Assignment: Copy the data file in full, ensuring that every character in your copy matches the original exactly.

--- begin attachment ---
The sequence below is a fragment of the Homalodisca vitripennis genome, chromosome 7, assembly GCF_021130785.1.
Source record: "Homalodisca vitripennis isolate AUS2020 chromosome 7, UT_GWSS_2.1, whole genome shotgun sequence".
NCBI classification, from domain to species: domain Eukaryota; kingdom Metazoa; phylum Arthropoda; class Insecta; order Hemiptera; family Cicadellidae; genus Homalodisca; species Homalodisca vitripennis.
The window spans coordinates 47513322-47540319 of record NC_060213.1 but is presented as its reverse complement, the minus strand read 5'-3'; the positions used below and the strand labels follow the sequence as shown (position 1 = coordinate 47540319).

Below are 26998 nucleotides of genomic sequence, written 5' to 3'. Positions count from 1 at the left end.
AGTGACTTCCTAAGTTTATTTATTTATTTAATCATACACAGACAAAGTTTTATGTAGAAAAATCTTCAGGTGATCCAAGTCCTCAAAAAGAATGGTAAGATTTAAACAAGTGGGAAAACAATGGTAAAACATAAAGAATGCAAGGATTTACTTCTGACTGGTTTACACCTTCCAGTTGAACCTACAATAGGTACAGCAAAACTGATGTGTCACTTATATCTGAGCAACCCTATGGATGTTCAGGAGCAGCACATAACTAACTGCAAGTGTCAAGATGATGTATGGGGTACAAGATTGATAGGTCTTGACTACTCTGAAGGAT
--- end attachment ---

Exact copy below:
The sequence below is a fragment of the Homalodisca vitripennis genome, chromosome 7, assembly GCF_021130785.1.
Source record: "Homalodisca vitripennis isolate AUS2020 chromosome 7, UT_GWSS_2.1, whole genome shotgun sequence".
NCBI classification, from domain to species: domain Eukaryota; kingdom Metazoa; phylum Arthropoda; class Insecta; order Hemiptera; family Cicadellidae; genus Homalodisca; species Homalodisca vitripennis.
The window spans coordinates 47513322-47540319 of record NC_060213.1 but is presented as its reverse complement, the minus strand read 5'-3'; the positions used below and the strand labels follow the sequence as shown (position 1 = coordinate 47540319).

Below are 26998 nucleotides of genomic sequence, written 5' to 3'. Positions count from 1 at the left end.
AGTGACTTCCTAAGTTTATTTATTTATTTAATCATACACAGACAAAGTTTTATGTAGAAAAATCTTCAGGTGATCCAAGTCCTCAAAAAGAATGGTAAGATTTAAACAAGTGGGAAAACAATGGTAAAACATAAAGAATGCAAGGATTTACTTCTGACTGGTTTACACCTTCCAGTTGAACCTACAATAGGTACAGCAAAACTGATGTGTCACTTATATCTGAGCAACCCTATGGATGTTCAGGAGCAGCACATAACTAACTGCAAGTGTCAAGATGATGTATGGGGTACAAGATTGATAGGTCTTGACTACTCTGAAGGAT